The Supreme Court's Culture War Whiplash Is All in Your Head | Opinion

It is understandable if Americans feel like they have a bad case of whiplash given the Supreme Court's recent rulings on a string of culture war cases. In June, the conservative-dominated court ruled in favor of LGBTQ rights, and two weeks later it struck down a restrictive abortion law. Progressives heralded the rulings, and social conservatives were disoriented, not knowing what to make of the court that Donald Trump had promised to deliver to them. In July, however, the two sides switched places. In a string of three cases, the court has most recently announced that parents can use state money to send their kids to religious schools, that religious employers can be exempted from employment-discrimination claims, and that employers can deny contraceptive coverage to their employees for religious or moral reasons.

While at first glance this looks like a 3–2 record for Christian conservatives in this year's Supreme Court, a closer examination shows that their apparent losses are likely only temporary setbacks. The Supreme Court has given them detailed guidance on how to prevail in the future. In both losses, conservative court justices are guiding right-wing Christians away from "swing for the fences" legislation and court arguments, and toward an incremental approach that will both preserve the court's legitimacy and ensure them victory over the long-term.

In June Medical Services v. Russo, conservative Chief Justice John Roberts provided the final vote necessary to strike down Louisiana's restrictive abortion law. He also, however, made clear that he did not want to vote to strike the law down. Instead, he was compelled to do so by the court's ruling in a case four years earlier—a case where he voted to uphold a very similar law but was outnumbered. In explaining his decision, he bends over backwards to stress that states can continue to incrementally regulate abortion so long as such regulations don't clearly decimate abortion access.

In writing the majority opinion in Bostock v. Clayton County, Trump appointee and social conservative Justice Neil Gorsuch wrote that sexual orientation is protected under the federal Civil Rights Act. He also, however, stresses the importance of "preserving the promise of the free exercise of religion enshrined in our Constitution." Thus, while LGBTQ activists have won here, social conservatives can return in future disputes arguing that the court needs to deliver on this promise. As the most recent rulings show, the court has already begun to do just that.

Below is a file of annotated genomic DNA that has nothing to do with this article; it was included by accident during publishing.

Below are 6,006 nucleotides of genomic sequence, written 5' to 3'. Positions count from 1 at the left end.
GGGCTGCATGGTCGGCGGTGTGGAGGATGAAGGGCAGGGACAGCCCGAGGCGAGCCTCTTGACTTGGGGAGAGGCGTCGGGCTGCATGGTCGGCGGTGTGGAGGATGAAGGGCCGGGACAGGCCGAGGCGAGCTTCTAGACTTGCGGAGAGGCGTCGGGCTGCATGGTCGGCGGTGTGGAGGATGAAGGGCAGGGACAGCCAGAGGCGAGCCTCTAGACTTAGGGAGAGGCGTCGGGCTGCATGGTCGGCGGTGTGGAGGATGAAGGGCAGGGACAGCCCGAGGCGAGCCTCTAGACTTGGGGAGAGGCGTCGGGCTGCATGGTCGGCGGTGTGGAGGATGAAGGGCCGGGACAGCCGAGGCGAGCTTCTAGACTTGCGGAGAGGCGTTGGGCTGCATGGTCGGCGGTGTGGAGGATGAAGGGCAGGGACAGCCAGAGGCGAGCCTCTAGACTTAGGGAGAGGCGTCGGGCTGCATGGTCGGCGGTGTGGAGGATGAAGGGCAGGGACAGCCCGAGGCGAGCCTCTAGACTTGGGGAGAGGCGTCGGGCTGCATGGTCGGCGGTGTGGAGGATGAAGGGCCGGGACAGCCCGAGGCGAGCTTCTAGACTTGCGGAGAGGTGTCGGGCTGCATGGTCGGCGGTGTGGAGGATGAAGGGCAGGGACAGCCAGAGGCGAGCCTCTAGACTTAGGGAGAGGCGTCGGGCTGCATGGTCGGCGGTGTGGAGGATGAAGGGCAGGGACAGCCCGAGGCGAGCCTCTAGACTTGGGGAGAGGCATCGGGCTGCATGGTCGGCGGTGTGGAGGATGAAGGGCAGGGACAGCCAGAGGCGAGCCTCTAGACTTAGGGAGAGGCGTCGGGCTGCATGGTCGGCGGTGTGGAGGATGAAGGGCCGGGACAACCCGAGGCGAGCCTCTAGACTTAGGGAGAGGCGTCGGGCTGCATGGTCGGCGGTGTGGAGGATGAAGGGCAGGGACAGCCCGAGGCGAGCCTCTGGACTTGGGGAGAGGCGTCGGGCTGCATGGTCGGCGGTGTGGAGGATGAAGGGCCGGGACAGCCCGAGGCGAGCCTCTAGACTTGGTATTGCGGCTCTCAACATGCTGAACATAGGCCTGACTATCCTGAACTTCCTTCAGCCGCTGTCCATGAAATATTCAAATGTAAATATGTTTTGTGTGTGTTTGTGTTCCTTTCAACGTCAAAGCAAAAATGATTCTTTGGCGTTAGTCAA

The three Christian right court victories all focus on religious liberty. In the religious schools case, the court determined that Montana's prohibition on parents using state scholarships at religious schools unconstitutionally discriminated against religion. In the employment discrimination case, it argued that allowing courts to make decisions about who an organization decides is a "minister"—even if it is a teacher, and not a minister as commonly conceived—would unduly risk "entanglement in religious issues." Finally, in the contraception case, the court ruled that requiring such coverage against an employer's moral or religious objections "substantially burdens the exercise of religion."

The common theme here is that the court majority in these cases only sees one right at stake: the right to freely practice religion. In the cases where progressives prevailed, the court majority saw competing rights claims, as well as the limits set by past rulings.

Chief Justice John Roberts
Supreme Court Chief Justice John Roberts arrives to the Senate chamber for impeachment proceedings at the U.S. Capitol on January 16 in Washington, D.C. Drew Angerer/Getty

The task, then, for cultural conservatives moving forward is to continue to develop an expansive version of religious liberty and return to an incremental politics of abortion—an under-the-radar approach that relies on state laws to chip away at women's abortion rights. Within the Christian right, an elite set of legal organizations have risen to prominence by being attentive to these cues given by the justices.

The Christian conservative legal movement is a collection of litigators and institutions related to, but distinct from, the secular conservative legal movement popularly understood through the Federalist Society. Its early years were defined by its insistence on making legal arguments rooted in religion's perceived special status and for an all-or-nothing approach to litigation. But its most effective organizations have come to learn that the best strategy for winning cases is to pay careful attention to what the Supreme Court has signaled in its rulings.

Pragmatic litigation organizations like Becket and Alliance Defending Freedom have established their reputations as patient, pragmatic and thus highly successful litigators. While they and others in the Christian conservative legal movement undoubtedly wish that they had a clearer string of victories this summer, we can expect to see them back in the court soon. What's more, one should expect that the next time they appear in court, they will demonstrate through their legal arguments that they have listened to the justices. In turn, they should expect that the justices will listen more attentively to them.

Joshua C. Wilson is an associate professor of political science at the University of Denver. Amanda Hollis-Brusky is an associate professor of politics at Pomona College. They are the co-authors of the coming book Separate but Faithful: The Christian Right's Radical Struggle to Transform Law & Legal Culture.

The views expressed in this article are the authors' own.